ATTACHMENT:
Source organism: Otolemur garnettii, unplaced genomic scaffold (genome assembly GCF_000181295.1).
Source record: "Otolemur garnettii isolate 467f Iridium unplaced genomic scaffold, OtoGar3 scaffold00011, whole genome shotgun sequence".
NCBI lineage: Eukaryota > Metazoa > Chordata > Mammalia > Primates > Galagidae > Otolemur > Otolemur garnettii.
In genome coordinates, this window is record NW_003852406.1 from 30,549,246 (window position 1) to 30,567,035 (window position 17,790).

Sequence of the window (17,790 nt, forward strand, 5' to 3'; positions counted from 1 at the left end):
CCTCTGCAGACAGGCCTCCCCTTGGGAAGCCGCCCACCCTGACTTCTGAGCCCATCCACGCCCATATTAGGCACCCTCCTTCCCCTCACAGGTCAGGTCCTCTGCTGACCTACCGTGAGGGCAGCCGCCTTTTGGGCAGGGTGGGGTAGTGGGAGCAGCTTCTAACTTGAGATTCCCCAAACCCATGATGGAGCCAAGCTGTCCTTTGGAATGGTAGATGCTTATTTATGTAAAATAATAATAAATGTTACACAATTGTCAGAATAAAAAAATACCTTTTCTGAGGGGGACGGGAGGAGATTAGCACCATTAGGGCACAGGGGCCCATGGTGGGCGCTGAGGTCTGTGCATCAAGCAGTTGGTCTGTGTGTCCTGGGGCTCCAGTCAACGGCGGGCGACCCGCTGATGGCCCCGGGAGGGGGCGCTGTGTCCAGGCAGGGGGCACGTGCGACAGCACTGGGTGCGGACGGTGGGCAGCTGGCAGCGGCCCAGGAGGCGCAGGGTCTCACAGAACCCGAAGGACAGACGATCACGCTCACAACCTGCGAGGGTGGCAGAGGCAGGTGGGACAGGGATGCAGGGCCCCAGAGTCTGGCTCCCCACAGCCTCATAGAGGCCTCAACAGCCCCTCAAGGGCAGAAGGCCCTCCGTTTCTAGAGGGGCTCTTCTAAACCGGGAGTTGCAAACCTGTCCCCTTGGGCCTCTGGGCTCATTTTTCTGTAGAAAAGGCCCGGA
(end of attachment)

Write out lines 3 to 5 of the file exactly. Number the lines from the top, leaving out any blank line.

NCBI lineage: Eukaryota > Metazoa > Chordata > Mammalia > Primates > Galagidae > Otolemur > Otolemur garnettii.
In genome coordinates, this window is record NW_003852406.1 from 30,549,246 (window position 1) to 30,567,035 (window position 17,790).

Sequence of the window (17,790 nt, forward strand, 5' to 3'; positions counted from 1 at the left end):